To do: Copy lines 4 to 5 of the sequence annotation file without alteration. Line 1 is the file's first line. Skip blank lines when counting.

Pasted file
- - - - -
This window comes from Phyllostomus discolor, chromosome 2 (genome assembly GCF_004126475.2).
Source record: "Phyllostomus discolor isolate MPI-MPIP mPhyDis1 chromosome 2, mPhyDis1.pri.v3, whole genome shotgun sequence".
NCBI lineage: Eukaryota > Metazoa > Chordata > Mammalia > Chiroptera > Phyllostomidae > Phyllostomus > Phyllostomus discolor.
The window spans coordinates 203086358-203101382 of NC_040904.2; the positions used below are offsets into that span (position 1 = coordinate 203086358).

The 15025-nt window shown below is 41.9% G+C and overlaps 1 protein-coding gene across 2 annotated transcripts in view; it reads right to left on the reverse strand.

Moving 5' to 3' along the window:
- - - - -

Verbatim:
The window spans coordinates 203086358-203101382 of NC_040904.2; the positions used below are offsets into that span (position 1 = coordinate 203086358).

The 15025-nt window shown below is 41.9% G+C and overlaps 1 protein-coding gene across 2 annotated transcripts in view; it reads right to left on the reverse strand.